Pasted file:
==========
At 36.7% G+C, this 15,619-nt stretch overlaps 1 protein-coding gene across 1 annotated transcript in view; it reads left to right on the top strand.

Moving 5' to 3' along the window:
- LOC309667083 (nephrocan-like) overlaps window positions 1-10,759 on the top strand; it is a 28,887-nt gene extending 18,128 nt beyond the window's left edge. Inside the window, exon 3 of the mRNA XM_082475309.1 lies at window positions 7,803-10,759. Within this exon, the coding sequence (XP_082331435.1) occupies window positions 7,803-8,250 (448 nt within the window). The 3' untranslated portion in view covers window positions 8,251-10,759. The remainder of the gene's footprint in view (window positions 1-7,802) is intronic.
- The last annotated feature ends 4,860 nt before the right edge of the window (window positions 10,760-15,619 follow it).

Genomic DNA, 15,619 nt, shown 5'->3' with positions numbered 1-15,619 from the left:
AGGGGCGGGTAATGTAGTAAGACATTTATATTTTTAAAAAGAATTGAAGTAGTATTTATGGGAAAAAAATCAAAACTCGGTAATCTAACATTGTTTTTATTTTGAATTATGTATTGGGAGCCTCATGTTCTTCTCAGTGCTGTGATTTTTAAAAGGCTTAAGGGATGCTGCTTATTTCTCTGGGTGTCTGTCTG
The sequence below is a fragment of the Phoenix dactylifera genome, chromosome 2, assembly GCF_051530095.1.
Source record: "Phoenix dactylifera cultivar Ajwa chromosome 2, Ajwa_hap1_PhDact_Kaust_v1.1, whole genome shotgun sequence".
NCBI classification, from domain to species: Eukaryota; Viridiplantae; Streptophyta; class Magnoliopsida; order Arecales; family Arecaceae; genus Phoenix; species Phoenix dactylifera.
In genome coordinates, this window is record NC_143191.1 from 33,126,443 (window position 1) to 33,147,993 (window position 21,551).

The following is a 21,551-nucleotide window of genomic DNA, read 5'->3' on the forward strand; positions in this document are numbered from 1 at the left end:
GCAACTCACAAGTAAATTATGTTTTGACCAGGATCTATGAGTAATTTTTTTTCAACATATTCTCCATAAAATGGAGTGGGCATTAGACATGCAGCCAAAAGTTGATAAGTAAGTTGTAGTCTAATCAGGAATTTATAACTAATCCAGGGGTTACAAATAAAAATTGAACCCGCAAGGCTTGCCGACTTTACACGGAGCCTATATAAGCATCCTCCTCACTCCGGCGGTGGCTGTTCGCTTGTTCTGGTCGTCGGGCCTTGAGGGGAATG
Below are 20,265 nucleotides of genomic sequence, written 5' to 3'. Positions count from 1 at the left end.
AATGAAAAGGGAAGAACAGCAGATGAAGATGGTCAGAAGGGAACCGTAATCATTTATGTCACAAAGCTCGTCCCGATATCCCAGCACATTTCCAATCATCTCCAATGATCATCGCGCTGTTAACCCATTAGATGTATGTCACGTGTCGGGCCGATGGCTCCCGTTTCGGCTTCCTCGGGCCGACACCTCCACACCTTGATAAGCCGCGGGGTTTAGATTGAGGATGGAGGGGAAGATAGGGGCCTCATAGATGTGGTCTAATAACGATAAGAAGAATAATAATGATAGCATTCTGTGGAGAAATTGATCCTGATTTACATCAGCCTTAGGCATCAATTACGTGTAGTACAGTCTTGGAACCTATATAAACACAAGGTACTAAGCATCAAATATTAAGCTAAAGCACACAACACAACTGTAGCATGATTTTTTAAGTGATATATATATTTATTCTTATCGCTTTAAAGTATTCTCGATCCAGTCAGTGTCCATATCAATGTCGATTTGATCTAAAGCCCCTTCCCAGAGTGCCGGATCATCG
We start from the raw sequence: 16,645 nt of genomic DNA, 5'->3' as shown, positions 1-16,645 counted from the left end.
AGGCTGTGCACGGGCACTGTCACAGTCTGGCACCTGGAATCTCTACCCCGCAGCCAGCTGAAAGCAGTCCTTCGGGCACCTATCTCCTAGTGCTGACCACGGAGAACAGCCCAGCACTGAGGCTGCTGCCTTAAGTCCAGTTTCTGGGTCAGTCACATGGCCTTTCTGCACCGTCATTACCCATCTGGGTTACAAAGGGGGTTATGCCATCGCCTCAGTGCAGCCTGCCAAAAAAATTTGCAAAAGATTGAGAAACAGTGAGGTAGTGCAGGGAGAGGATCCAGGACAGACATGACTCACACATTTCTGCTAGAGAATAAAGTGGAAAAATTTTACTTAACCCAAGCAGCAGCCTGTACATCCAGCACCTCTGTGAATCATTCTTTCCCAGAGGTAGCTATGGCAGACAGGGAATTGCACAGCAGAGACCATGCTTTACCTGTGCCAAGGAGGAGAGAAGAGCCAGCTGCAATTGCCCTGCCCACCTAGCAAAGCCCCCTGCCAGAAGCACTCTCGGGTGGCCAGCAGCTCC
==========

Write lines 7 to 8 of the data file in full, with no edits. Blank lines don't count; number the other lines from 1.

The sequence below is a fragment of the Phoenix dactylifera genome, chromosome 2, assembly GCF_051530095.1.
Source record: "Phoenix dactylifera cultivar Ajwa chromosome 2, Ajwa_hap1_PhDact_Kaust_v1.1, whole genome shotgun sequence".